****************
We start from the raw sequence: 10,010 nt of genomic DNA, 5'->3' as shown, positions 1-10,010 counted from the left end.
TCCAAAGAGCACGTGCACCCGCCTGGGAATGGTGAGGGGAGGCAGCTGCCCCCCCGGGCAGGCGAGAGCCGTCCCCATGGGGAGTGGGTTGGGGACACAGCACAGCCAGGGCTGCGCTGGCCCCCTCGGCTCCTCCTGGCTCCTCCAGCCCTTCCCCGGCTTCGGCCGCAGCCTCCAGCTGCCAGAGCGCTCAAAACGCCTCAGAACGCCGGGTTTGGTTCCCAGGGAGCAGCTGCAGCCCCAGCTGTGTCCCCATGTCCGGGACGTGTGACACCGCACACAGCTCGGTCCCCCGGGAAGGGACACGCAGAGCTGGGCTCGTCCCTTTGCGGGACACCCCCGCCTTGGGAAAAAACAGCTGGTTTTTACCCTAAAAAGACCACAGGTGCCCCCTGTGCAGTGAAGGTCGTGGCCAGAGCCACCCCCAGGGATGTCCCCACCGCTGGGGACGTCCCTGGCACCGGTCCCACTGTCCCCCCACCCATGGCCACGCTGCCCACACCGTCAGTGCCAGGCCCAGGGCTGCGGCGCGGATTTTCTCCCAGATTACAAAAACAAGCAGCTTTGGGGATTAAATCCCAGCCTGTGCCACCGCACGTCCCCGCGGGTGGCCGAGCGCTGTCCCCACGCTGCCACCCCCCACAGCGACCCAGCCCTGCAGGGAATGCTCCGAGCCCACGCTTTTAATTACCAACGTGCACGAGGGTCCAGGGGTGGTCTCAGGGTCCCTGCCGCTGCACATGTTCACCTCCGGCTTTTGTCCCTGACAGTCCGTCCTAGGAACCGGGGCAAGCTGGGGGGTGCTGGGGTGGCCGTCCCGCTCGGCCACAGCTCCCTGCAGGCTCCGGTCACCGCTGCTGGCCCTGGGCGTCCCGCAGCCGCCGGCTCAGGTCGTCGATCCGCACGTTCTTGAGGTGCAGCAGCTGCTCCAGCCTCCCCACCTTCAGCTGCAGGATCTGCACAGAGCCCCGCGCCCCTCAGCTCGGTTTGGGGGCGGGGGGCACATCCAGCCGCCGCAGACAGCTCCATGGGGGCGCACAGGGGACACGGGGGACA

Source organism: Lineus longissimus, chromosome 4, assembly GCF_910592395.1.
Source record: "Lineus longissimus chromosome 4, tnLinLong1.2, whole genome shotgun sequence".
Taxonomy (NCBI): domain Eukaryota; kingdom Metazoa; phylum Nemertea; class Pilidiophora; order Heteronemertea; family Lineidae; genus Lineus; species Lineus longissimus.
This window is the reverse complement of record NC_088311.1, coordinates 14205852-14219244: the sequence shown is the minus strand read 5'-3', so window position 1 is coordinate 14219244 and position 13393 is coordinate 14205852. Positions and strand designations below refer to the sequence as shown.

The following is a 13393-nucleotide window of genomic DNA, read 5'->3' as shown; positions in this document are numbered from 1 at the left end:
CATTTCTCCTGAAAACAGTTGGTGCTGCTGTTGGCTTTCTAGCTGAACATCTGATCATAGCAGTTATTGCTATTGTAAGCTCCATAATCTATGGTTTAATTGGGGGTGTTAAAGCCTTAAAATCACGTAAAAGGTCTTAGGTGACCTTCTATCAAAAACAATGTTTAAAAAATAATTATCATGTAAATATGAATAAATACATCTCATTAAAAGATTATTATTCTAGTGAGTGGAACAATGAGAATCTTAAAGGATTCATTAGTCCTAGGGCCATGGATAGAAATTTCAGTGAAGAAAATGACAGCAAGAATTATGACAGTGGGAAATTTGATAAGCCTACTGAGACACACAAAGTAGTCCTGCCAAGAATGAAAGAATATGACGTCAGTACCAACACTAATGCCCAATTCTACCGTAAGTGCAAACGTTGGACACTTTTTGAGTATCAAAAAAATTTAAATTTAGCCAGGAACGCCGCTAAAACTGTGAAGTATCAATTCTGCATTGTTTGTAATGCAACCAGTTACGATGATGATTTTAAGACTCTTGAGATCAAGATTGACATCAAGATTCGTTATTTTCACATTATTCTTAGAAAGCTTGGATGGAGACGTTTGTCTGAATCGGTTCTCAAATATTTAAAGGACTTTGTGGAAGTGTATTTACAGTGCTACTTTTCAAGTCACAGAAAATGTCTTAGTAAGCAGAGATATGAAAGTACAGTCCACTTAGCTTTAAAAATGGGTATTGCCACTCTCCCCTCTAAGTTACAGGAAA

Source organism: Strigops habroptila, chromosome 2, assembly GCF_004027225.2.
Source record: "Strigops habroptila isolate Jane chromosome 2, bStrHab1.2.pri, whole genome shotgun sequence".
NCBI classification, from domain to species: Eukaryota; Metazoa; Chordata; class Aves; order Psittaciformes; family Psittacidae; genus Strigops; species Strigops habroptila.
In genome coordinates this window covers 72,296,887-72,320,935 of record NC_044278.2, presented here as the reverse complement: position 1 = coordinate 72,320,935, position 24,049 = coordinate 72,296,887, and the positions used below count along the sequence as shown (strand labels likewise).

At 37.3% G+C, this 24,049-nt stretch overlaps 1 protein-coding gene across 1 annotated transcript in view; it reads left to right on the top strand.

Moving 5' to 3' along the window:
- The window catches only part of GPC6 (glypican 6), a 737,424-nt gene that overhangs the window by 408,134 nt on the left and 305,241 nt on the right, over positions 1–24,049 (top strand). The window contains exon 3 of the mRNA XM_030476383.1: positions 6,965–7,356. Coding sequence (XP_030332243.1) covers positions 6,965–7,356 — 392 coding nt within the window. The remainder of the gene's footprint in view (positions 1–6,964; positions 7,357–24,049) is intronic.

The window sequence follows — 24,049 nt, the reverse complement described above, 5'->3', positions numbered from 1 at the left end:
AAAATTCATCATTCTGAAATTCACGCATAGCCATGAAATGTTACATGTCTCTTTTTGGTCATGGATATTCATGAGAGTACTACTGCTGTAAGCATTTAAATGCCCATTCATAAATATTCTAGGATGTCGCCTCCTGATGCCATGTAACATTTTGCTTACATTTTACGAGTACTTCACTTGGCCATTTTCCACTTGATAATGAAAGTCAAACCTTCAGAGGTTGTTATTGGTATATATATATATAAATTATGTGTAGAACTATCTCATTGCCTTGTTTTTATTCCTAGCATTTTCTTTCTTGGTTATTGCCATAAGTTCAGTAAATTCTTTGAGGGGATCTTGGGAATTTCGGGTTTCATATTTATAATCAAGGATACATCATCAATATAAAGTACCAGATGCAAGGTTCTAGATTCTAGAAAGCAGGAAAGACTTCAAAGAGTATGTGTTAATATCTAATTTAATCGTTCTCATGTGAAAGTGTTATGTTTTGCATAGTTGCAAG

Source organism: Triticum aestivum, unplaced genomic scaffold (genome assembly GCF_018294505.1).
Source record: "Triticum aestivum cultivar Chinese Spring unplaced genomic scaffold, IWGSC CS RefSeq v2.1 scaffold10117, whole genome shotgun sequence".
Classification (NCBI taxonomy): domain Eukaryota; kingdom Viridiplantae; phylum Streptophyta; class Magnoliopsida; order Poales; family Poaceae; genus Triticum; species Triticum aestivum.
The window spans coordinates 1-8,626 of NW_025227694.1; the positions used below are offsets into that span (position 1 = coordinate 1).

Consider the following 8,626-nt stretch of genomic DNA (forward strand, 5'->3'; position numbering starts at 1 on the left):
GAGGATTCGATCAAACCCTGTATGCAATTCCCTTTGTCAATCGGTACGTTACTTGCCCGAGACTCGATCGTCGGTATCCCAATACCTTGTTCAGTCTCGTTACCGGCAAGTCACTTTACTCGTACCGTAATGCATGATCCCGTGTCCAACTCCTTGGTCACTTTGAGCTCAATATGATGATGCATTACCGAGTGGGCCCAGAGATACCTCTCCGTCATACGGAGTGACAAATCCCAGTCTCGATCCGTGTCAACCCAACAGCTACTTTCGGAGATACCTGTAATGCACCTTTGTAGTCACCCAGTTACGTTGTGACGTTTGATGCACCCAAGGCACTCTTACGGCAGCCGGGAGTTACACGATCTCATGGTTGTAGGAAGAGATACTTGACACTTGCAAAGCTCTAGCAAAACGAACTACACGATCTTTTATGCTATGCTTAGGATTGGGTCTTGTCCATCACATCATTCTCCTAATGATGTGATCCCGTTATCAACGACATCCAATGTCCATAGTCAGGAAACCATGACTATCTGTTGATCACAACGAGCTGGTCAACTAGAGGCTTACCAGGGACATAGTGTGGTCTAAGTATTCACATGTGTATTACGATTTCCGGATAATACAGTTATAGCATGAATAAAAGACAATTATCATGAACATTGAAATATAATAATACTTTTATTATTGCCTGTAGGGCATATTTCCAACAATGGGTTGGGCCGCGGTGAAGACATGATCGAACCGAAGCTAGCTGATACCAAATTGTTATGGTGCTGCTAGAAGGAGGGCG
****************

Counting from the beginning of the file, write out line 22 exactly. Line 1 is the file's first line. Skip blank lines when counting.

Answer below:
Consider the following 8,626-nt stretch of genomic DNA (forward strand, 5'->3'; position numbering starts at 1 on the left):